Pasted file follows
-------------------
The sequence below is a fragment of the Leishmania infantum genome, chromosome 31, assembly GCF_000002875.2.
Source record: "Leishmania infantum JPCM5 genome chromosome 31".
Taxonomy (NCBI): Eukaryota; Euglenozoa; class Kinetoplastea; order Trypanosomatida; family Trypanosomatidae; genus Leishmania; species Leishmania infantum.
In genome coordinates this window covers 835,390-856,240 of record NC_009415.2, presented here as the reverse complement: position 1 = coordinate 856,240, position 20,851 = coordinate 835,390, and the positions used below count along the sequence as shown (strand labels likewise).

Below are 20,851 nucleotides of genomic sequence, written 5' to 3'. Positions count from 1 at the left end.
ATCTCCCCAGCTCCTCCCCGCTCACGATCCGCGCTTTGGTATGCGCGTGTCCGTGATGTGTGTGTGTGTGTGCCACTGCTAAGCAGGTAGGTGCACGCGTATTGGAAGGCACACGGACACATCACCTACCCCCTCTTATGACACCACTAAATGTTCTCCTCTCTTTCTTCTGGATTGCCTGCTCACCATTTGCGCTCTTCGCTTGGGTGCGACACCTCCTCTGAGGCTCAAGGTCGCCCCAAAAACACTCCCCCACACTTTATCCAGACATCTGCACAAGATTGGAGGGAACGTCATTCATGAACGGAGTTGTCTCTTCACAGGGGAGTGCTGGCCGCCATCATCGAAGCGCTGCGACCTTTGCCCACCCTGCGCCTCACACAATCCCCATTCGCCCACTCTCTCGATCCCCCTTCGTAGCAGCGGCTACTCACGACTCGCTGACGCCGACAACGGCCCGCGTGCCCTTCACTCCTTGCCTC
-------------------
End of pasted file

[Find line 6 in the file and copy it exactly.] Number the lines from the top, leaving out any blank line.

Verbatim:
ATCTCCCCAGCTCCTCCCCGCTCACGATCCGCGCTTTGGTATGCGCGTGTCCGTGATGTGTGTGTGTGTGTGCCACTGCTAAGCAGGTAGGTGCACGCGTATTGGAAGGCACACGGACACATCACCTACCCCCTCTTATGACACCACTAAATGTTCTCCTCTCTTTCTTCTGGATTGCCTGCTCACCATTTGCGCTCTTCGCTTGGGTGCGACACCTCCTCTGAGGCTCAAGGTCGCCCCAAAAACACTCCCCCACACTTTATCCAGACATCTGCACAAGATTGGAGGGAACGTCATTCATGAACGGAGTTGTCTCTTCACAGGGGAGTGCTGGCCGCCATCATCGAAGCGCTGCGACCTTTGCCCACCCTGCGCCTCACACAATCCCCATTCGCCCACTCTCTCGATCCCCCTTCGTAGCAGCGGCTACTCACGACTCGCTGACGCCGACAACGGCCCGCGTGCCCTTCACTCCTTGCCTC